Jenny Griffiths, Education Officer at the Marine Conservation Society, explores the Cool Seas Investigators (CSI) project.
The Marine Conservation Society (MCS) is the UK charity dedicated to the protection of our seas, shores and wildlife. It campaigns for clean seas and beaches, sustainable fisheries, and improved protection of marine life and habitats. Through education, community involvement and collaboration, the charity raises awareness of the many threats that face our seas and promotes individual, industry and government action to protect the marine environment.
Cool Seas Investigators (CSI) is MCS’s community action learning initiative. This problem-based learning programme is designed to encourage real-world interaction with marine conservation issues among students aged 10-16 years. MCS recently ran a successful CSI pilot project with Saxmundham Primary and Saxmundham Free School in Suffolk, investigating the issue of beach litter in the local area.
The project, which ran over a period of 8 weeks, saw students take part in a beach clean and litter survey at Sizewell Beach. Students were out on the beach collecting and recording details of all litter items over a 100-metre stretch of beach. The beach clean is the start of a project which enables students and teachers to get a hands-on grasp of the issue without any prior teaching. This is fundamental: first-hand experience rather than being taught about it. The information collected by the students was added to 10 years’ worth of previous data from the beach and was the basis for subsequent project work.
A week later, a day of workshops was held, providing further opportunities for students to investigate the issue, discuss the project and gain skills that would be useful as the process progressed. Real people who are touched by the issue of beach litter – environmental agencies, plastics manufacturing and the recycling industry – attended to share how their work impacts beach litter and the ways in which they work to reduce litter in general. Students then worked in small groups, looking at the data, identifying a particular problem from an item collected, such as plastic bottles, balloons or carrier bags, and were then asked to identify a real-world solution to that issue.
MCS Education Officer, Jenny Griffiths, along with teachers, offered support and advice via a purpose-built online platform of blogs and discussion forums. Known as the CSI Hub, this site enabled students to discuss the issue, share ideas and understanding and even provided the opportunity to ‘Ask an Expert’. MCS were also able to keep track of the learning remotely through the site.
Each project group prepared a presentation, and schools selected three presentations each to pitch to a panel of experts. Held at Seckford Theatre, this provided an opportunity for students to apply their presenting skills in grander surroundings than their classroom or school hall. The winning idea was to publish the ‘Beat the Microbead’ app to make it more widely used. Created as part of a collaborative campaign to eradicate microbeads – small particles of plastic added to cosmetic products, like face washes and toothpaste – the app enables customers to check product ingredients so they can make informed choices about the products they use. MCS is now working with the winning group to make the idea a reality.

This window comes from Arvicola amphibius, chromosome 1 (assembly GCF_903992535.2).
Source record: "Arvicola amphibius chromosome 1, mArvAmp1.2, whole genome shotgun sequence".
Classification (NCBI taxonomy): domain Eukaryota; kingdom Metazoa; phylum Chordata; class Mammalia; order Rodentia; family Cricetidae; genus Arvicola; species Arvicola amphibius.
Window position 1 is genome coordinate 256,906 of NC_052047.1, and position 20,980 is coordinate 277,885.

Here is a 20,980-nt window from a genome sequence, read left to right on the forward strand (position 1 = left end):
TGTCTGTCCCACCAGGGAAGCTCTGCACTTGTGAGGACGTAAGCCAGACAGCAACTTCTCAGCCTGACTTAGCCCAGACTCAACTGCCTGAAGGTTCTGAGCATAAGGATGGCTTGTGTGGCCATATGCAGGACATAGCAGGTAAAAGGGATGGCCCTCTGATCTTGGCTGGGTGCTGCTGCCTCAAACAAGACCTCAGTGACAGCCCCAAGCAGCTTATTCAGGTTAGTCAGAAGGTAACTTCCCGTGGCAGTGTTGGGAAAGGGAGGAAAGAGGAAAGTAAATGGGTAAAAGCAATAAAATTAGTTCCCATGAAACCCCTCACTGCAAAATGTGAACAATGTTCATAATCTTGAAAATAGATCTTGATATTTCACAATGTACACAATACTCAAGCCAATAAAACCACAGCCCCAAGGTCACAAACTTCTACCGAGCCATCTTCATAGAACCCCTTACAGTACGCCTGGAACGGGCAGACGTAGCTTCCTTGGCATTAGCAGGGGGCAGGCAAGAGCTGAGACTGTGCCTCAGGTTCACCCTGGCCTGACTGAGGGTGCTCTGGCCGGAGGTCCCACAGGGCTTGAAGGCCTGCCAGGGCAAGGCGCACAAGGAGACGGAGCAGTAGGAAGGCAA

Student responses to the project were really positive, with most enjoying the collaborative aspects and the ‘unusual’ learning approach.
‘‘In CSI you got to work in a group and I think teamwork is the best way to sort out a problem like this!’’ Natasha
“I learned that people REALLY need to stop littering and that if you want to get something done, you need to work as a group.” Daniel
In addition, the CSI Hub enabled students to apply and develop the core digital skills required to be a lifelong learner in our modern world.
The benefits of CSI extend way beyond supporting the delivery of the core curriculum areas of science, English and maths. As a real-world investigation centred around a problem, students are supported to develop key 21st century attributes, such as collaboration, co-operation and global citizenship.
Feedback from the participating teachers indicated that the project was well organised, included quality resources and encouraged students to engage with the subject matter. The problem-based learning approach was seen to be ‘a bit scary’ initially as teachers were not in control of the learning, but on reflection encouraged a greater connection with the topic and deeper learning as the children led the way. In fact, one teacher commented that she felt the approach was much more effective than a traditional teaching approach. Teachers felt that students thoroughly enjoyed the project and gained a greater connection to their local community, environment and their beaches.
Perhaps the most telling feedback of all though is that 95% of students said they would like to take part in a similar project in the future – they enjoyed a change to the ‘normal’ learning experience. As a charity, MCS is now actively seeking funding to further develop and extend this project, and other similar projects, to schools across the UK.
This article was first published in NAEE’s journal, Environmental Education (Vol. 111). To read more articles like this, you can join the Association and receive three journals a year.